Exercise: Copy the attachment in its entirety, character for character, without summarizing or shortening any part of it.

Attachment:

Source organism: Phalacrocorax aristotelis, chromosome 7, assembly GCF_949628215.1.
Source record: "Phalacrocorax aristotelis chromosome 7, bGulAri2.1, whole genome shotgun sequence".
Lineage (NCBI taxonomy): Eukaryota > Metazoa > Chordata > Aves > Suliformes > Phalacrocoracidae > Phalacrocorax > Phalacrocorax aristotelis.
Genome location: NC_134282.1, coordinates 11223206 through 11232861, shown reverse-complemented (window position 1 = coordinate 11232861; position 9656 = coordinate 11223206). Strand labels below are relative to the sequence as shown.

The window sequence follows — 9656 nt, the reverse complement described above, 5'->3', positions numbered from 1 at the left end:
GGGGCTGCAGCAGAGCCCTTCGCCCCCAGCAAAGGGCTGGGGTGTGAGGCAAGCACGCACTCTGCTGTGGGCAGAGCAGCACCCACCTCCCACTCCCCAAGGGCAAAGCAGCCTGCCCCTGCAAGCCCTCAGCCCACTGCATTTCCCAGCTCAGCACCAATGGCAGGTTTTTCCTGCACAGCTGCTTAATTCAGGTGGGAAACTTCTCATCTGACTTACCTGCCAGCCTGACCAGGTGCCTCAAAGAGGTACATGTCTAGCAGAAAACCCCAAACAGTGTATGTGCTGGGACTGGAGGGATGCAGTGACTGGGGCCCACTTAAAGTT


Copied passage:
Source organism: Phalacrocorax aristotelis, chromosome 7, assembly GCF_949628215.1.
Source record: "Phalacrocorax aristotelis chromosome 7, bGulAri2.1, whole genome shotgun sequence".
Lineage (NCBI taxonomy): Eukaryota > Metazoa > Chordata > Aves > Suliformes > Phalacrocoracidae > Phalacrocorax > Phalacrocorax aristotelis.
Genome location: NC_134282.1, coordinates 11223206 through 11232861, shown reverse-complemented (window position 1 = coordinate 11232861; position 9656 = coordinate 11223206). Strand labels below are relative to the sequence as shown.

The window sequence follows — 9656 nt, the reverse complement described above, 5'->3', positions numbered from 1 at the left end:
GGGGCTGCAGCAGAGCCCTTCGCCCCCAGCAAAGGGCTGGGGTGTGAGGCAAGCACGCACTCTGCTGTGGGCAGAGCAGCACCCACCTCCCACTCCCCAAGGGCAAAGCAGCCTGCCCCTGCAAGCCCTCAGCCCACTGCATTTCCCAGCTCAGCACCAATGGCAGGTTTTTCCTGCACAGCTGCTTAATTCAGGTGGGAAACTTCTCATCTGACTTACCTGCCAGCCTGACCAGGTGCCTCAAAGAGGTACATGTCTAGCAGAAAACCCCAAACAGTGTATGTGCTGGGACTGGAGGGATGCAGTGACTGGGGCCCACTTAAAGTT